On a small table, Shaman Juan reads the future in coca leaves, a traditional Andean ritual that he says predicts the name of Bolivia’s next president.
As the country prepares to go to the polls on Sunday, the shaman, a member of the Native American ethnicity Aymara, says his clients are consulting him more recently on the results of the poll than on the usual questions around work or the quest. of love.
He explained to AFP that the coca leaves, consulted recently, almost always told him the same thing: “the MAS will win”, in reference to the Movement towards Socialism of former President Evo Morales (2006-2019) .
For the first time in years, Evo Morales, the first indigenous president, also from the Aymara ethnic group, is not a candidate. The MAS is represented by its former Minister of the Economy, Luis Arce, whose main rival is the former centrist president, Carlos Mesa (2003-2005).
In addition to their president, the Bolivians are called to elect the vice-president and to renew the entire Parliament, where the MAS has a majority.
“The MAS will win, and from there, they will clash, there will be a bit of discontent, fights, they will clash between the parties”, explains the shaman to AFP in a small kiosk located in a dusty street of El Alto, city with majority Aymara and which touches La Paz.
On his small table covered with an “aguayo”, a traditional Andean wool blanket, Juan conducts the ritual in exchange for 10 Bolivians ($ 1.5).
He invokes the “Pachamama” (mother earth) by throwing a few coca leaves into the air which fall on a golden crucifix which holds the bills handed to him by his customers.
The shaman, who says he has 44 years of experience, looks at the arrangement of the leaves to deliver his predictions. “Whoever wins has to go straight, (but) if there is a second round let them behave like gentlemen, no wrestling,” he said.
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Reading the future in coca leaves is an ancient custom of the Aymara people in Bolivia, where more than 40% of the 11 million inhabitants are Native Americans, strongly attached to their traditions.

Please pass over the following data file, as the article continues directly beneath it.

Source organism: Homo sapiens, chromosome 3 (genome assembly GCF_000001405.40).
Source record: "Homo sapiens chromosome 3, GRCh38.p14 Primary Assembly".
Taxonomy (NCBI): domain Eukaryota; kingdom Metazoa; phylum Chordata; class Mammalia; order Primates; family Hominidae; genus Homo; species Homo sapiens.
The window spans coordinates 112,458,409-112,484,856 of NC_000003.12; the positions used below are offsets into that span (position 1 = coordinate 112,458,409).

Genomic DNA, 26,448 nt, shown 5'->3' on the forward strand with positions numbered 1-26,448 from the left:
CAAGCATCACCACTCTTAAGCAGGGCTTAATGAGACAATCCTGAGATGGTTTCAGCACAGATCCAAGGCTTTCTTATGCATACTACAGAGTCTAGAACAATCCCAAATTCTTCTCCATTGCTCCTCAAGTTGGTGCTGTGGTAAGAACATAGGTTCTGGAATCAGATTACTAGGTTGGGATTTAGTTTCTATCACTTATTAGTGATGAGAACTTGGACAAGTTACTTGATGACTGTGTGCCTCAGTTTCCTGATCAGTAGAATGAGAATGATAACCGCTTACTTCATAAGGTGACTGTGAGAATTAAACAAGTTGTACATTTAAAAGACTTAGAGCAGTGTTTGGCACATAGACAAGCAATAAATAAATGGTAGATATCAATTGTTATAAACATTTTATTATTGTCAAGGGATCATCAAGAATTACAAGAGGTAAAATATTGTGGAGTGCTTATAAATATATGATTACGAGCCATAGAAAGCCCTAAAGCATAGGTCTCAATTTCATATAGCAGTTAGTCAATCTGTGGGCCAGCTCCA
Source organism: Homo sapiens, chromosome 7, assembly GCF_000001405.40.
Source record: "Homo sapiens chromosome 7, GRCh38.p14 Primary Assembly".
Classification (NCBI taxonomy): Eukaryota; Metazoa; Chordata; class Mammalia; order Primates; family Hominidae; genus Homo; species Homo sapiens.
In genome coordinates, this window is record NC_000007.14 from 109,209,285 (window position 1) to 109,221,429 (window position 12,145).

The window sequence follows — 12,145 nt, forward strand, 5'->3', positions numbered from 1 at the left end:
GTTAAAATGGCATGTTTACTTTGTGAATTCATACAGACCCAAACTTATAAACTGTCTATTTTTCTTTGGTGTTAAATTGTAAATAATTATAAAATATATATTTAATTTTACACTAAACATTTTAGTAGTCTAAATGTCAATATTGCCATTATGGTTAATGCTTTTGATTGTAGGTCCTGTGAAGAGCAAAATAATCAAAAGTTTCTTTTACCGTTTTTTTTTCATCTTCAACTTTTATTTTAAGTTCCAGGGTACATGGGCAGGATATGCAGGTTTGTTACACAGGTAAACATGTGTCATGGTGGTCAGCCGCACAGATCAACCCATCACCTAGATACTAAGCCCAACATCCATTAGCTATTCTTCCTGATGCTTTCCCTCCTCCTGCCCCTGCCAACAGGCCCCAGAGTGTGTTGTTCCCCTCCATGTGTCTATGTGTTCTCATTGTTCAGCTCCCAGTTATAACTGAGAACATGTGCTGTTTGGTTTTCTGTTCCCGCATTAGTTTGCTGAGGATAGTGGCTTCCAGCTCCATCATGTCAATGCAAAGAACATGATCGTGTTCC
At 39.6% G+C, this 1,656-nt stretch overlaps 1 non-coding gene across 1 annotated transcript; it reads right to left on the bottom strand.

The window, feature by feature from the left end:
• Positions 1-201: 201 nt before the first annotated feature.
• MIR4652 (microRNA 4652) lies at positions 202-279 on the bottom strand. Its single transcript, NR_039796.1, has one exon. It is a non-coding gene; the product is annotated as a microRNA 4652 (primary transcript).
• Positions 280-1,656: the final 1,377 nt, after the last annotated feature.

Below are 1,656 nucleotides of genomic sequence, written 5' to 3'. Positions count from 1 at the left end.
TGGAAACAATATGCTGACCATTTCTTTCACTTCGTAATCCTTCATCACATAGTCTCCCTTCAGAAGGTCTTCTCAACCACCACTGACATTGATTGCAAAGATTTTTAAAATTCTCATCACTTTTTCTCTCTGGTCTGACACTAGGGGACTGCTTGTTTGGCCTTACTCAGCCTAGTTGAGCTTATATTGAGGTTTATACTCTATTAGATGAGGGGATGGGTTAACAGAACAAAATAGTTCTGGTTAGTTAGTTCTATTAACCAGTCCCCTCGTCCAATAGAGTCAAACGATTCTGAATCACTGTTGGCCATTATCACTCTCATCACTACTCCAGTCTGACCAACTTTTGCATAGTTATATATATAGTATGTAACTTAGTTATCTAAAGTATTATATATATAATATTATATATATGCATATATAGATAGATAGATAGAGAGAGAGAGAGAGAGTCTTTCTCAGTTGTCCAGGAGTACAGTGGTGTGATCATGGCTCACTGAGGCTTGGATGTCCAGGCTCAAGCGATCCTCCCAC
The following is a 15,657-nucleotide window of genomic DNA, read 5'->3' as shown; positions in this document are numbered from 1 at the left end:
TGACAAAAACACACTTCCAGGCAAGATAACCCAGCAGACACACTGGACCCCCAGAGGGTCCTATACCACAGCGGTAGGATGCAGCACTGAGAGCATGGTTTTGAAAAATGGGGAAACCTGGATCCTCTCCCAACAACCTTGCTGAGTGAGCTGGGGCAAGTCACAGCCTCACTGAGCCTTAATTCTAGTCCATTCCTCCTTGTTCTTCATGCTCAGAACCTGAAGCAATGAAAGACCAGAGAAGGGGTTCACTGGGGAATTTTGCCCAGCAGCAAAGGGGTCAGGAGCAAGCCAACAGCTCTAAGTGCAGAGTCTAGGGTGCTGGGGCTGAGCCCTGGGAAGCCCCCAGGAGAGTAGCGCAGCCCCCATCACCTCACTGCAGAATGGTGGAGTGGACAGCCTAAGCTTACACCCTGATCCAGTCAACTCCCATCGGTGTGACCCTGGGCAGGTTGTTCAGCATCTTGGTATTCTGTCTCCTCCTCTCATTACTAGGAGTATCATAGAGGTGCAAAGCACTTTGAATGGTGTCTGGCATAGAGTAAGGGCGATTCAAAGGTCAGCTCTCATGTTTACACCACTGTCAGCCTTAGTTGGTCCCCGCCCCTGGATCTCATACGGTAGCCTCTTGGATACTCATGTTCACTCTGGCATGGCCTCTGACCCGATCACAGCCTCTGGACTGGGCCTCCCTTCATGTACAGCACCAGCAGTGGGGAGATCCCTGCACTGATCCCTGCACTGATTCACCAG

Juan is not the only one offering his services. Other shamans, as well as healers, have their little stalls in tin shacks in the many traditional markets of El Alto, the historic stronghold of MAS, 4,000 meters above sea level.
The Andean country has been going through a serious political crisis since the last election in October 2019 and the confusion that surrounded the results giving the victorious President-in-Office, Evo Morales, who was running for a fourth term.
The opposition screamed fraud, the streets were stormed and the army finally let go of Evo Morales, who fled to Mexico and then Argentina.
According to Francisca, another shaman who has read coca leaves for fifteen years, “Evo’s return (to Bolivia) will depend on whether MAS wins or not.” There are going to be problems, but after the election we are going to move forward. The MAS has a high probability of winning ”.
With the coronavirus pandemic having reduced the influx of clients, some shamans did not hesitate to turn to social media to continue working.
They also offer a preparation supposed to improve the health of people infected with Covid-19, “Kari Kari”, a mixture of pork nails, wheat and other secret ingredients, sold in glass bottles. for nine dollars.
Shamans pass on their knowledge from generation to generation, through secret rites and through training reserved only for the predestined. They must meet certain conditions, for example to have survived a lightning strike, to have been born standing, or to have a particular physical characteristic.
“I was born with six fingers and here (on my head) I have white hair. Anyone born in this way is like a star, ”says Juan, who has no doubts about the name of the future Bolivian president.